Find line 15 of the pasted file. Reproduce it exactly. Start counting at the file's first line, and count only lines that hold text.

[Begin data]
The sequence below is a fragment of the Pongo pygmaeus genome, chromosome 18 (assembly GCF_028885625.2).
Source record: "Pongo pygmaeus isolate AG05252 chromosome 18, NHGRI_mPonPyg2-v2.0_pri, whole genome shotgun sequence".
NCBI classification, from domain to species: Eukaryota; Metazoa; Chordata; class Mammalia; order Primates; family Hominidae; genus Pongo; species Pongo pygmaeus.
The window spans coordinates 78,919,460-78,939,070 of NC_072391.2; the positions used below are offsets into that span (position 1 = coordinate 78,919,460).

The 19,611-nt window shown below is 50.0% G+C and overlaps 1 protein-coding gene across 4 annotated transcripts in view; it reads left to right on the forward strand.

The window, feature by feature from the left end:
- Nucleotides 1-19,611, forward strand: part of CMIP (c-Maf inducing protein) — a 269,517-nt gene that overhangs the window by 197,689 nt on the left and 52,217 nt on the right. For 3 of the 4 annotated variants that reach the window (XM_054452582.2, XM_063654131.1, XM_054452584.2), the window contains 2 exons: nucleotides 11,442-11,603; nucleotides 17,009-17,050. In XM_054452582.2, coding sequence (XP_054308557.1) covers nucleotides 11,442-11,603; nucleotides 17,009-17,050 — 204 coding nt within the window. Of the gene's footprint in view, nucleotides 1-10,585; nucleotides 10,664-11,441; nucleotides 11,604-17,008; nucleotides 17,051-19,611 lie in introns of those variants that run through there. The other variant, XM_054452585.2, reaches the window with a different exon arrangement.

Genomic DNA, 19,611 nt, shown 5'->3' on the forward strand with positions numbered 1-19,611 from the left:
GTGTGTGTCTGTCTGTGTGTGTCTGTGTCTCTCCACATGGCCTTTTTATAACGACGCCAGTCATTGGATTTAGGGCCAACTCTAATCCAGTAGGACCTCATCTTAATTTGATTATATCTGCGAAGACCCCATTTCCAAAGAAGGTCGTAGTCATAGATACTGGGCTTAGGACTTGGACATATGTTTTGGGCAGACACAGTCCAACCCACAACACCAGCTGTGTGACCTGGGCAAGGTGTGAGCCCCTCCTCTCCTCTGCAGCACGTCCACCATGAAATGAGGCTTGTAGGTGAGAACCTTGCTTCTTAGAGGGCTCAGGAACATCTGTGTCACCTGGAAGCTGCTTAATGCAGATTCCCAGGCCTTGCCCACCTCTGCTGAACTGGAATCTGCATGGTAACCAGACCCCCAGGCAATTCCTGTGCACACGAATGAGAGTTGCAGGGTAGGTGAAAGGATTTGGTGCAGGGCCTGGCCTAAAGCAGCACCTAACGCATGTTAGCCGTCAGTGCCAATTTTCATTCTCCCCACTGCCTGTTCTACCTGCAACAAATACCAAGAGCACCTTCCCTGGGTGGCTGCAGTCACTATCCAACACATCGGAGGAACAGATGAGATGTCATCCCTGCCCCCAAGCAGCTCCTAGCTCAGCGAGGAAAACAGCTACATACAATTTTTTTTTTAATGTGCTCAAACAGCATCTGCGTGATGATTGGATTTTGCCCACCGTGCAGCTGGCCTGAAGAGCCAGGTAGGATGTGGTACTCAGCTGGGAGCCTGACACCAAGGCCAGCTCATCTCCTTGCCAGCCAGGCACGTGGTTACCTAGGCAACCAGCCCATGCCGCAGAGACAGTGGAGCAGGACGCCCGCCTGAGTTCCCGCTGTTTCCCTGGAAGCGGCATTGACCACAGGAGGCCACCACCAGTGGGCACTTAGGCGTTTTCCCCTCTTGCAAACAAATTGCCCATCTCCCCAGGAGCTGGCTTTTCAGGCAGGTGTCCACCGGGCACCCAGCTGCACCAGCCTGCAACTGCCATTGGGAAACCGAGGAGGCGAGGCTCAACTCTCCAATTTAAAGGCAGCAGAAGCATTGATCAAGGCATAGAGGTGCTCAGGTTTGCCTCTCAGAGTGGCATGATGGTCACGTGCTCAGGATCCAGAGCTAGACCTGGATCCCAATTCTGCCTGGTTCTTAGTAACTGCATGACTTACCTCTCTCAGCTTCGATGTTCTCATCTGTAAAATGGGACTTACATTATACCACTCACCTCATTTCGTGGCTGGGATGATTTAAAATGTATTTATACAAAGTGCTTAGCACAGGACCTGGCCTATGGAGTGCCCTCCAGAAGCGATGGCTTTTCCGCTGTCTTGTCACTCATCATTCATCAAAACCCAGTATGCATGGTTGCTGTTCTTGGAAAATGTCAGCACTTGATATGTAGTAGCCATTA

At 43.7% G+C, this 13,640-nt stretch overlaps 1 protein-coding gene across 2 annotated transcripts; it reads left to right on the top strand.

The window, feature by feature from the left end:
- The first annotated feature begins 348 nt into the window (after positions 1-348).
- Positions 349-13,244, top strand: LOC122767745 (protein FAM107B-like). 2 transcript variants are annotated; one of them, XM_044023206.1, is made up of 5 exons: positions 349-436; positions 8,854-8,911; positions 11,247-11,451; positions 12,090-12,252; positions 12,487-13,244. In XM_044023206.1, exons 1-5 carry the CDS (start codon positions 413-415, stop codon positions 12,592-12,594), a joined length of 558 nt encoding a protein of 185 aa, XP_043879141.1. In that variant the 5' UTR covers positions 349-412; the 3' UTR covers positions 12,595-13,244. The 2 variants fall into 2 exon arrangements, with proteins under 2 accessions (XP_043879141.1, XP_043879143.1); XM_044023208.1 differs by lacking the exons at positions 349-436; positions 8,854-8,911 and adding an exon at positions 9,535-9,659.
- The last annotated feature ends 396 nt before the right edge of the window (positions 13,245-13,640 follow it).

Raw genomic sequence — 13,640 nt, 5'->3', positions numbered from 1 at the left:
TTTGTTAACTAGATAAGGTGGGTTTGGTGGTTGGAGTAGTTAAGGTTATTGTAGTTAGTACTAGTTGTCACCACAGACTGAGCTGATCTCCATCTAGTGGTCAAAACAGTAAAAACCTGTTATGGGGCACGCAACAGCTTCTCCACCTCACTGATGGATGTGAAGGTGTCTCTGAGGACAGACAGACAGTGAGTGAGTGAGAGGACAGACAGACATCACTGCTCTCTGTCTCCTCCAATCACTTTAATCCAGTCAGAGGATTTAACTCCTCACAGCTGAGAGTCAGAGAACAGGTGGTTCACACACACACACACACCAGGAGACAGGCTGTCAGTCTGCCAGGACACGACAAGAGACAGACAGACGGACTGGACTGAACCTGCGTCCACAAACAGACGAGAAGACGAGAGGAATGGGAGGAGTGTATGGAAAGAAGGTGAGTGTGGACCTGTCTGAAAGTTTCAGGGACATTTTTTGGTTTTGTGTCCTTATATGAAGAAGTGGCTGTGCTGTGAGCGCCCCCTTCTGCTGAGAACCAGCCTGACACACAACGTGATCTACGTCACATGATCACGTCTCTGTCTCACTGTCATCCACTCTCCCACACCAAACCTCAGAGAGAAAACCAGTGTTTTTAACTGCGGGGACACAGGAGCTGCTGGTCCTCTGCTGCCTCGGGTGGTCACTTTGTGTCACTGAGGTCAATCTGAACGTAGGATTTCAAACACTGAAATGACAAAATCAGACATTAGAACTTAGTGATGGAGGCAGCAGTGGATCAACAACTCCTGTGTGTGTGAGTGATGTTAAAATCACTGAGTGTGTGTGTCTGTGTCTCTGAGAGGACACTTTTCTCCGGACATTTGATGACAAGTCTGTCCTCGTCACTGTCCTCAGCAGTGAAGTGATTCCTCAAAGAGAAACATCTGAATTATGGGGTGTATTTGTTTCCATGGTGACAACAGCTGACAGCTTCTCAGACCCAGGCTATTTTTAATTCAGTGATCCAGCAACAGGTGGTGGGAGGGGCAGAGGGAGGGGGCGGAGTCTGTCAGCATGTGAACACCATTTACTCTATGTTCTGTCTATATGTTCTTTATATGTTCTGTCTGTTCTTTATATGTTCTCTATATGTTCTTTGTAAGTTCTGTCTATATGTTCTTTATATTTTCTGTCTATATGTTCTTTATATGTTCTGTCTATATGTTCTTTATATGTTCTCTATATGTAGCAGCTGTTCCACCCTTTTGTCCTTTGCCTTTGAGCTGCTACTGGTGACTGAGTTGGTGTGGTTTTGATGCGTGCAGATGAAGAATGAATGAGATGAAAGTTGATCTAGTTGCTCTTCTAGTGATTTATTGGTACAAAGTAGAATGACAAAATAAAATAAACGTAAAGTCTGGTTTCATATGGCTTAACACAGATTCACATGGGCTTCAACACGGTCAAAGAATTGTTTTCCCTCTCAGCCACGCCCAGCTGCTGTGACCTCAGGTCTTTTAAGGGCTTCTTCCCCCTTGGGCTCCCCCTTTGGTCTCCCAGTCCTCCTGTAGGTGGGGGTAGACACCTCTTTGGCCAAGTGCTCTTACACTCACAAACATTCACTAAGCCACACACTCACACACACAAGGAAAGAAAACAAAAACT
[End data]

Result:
Raw genomic sequence — 13,640 nt, 5'->3', positions numbered from 1 at the left: